Parasites and Deworming Update
Parasite control has been changing over the past few years. The old, traditional methods of rotating dewormers at regular intervals are actually based on concepts from over 40 years ago. These old methods were to control Strongylus vulgaris (large strongyles), which were successful at the time, but now these parasites are very rare in well managed horse herds. Now small strongyles are the primary equine parasite of concern in adult horses and Parascaris equorum (roundworm) is the main parasite in foals and weanlings. Longtime frequent deworming has lead to drug resistance in small strongyles and roundworms, which allows the resistant parasites to preferentially survive.
Quantitative fecal exams can be done to determine current parasite loads. These will determine the number of parasite eggs per gram (EPG) in individual horses. Horses can be classified as low, moderate, or high shedders. Low contaminators are horses with a fecal egg count of 200 EPG, moderate contaminators have egg counts of 200-500 EPG, and high contaminators shed greater than 500 EPG.
As parasite resistance to dewormers is continuing to increase we need to be more aware with how, when, and with what dewormer we used. A Fecal Egg Count Reduction Test (FECRT) can be done to detect resistance to a specific dewormer. This will let you know if a particular dewormer is still effective. These horses should not have been dewormed for 8-12 weeks before performing a FECRT. A fecal sample is collected prior to deworming, the dewormer is administered, and then another fecal sample is collected 14 days after treatment. The egg counts should decrease if the dewormer is effective, but if the egg counts donâ€™t decrease enough then resistance has developed. If resistance is noted in a specific dewormer, that dewormer should no longer be used in that herd.
Horses grazing on the same pasture share the same parasite population, but they can have large differences in the amount of strongyle eggs shed. It has been shown that usually only 20% of adult horses shed about 80% of the eggs in a given horse population.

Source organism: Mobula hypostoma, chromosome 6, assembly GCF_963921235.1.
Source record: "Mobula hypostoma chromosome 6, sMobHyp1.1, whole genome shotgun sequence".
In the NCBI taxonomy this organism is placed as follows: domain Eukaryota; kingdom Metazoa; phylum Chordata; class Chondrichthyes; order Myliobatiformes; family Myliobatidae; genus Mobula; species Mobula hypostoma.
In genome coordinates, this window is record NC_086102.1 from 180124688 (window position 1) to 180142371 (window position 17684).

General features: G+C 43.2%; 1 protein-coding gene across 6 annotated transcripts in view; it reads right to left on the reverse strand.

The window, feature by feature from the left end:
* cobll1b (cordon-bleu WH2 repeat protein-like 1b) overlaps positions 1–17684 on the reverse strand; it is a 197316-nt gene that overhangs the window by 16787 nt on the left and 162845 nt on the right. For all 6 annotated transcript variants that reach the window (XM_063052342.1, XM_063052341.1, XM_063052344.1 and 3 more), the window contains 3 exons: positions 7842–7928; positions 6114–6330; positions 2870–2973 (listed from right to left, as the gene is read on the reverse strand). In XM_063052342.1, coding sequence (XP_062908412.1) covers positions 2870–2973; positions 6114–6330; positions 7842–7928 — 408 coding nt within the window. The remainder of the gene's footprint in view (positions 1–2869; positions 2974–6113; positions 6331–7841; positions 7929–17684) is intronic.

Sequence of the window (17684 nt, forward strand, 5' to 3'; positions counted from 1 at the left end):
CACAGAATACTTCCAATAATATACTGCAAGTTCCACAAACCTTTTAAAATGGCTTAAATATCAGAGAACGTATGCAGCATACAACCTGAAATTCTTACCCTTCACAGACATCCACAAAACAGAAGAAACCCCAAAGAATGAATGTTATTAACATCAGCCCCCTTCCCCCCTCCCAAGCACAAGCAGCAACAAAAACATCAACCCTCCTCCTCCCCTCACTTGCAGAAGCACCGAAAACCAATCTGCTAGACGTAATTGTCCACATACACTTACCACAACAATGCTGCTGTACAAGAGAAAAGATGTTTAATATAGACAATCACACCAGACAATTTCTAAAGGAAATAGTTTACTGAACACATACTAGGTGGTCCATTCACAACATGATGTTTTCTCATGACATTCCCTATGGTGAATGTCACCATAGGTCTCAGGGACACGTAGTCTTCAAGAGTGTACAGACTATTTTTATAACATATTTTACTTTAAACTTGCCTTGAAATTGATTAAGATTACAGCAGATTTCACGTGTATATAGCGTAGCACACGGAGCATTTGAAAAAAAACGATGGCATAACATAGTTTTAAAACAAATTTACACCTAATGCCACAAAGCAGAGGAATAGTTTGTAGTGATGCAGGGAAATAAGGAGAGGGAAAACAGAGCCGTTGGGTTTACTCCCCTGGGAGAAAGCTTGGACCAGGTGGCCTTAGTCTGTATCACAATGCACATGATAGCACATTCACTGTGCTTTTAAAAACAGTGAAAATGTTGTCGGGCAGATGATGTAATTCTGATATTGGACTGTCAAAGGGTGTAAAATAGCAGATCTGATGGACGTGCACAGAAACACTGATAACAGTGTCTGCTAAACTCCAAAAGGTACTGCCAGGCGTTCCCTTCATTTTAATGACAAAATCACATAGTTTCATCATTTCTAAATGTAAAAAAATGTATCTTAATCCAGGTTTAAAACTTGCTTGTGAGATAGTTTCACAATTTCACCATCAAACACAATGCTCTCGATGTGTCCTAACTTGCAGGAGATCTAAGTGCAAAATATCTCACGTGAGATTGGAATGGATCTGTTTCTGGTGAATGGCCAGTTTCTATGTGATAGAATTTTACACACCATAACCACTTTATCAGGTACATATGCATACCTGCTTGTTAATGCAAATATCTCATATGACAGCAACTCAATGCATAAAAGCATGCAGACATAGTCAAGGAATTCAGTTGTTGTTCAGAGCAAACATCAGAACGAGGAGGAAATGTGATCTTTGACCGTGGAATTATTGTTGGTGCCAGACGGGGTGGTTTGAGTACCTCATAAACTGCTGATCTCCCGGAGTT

Adult horses that are classified as low or moderate shedders should get dewormed twice a year to target common parasites. Those that are high shedders should get additional treatments throughout the year. Tapeworm infections are difficult to diagnosis with common egg counting methods, so usually a single annual tapeworm treatment at the correct time of the year is sufficient for most adult horses. Young horses (foals, weanlings, yearlings) need to be treated differently. During their first year of life they should get at least 4 deworming (2-3 mo, at weaning, 9 mo, and 12 mo). Yearlings and two year olds should be treated as high shedders and dewormed at least 3-4 times a year.
Pasture management is also an important aspect of parasite control. Horses will generally divide pasture space into lawns (uncontaminated areas, where they graze) and roughs (areas containing manure piles) if they have enough pasture space. Because of this they typically will avoid the areas of heavy parasite loads. If the pasture is overstocked with too many horses, there will not be enough pasture space and will be forced to graze too close to the manure and acquire larger parasite loads.
The true goal of a deworming protocol is to limit parasite infections so clinical illness does not develop. Total eradication of parasites from an individual is not the goal. We are also trying to control parasite egg shedding and maintain efficacious dewormers and prevent further dewormer resistance.
- Fenbendazole (Panacur)
- Oxibendazole (Anthelcide EQ)
- Pyrantel (Strongid)
AAEP Parasite Control Guidelines, www.aaep.org
Parasite Control Guidelines AAEP – Click here to read the AAEP guidelines
Reinemeyer CR, Nielson MK., Handbook of Equine Parasite Control, Wiley-Blackwell, 2012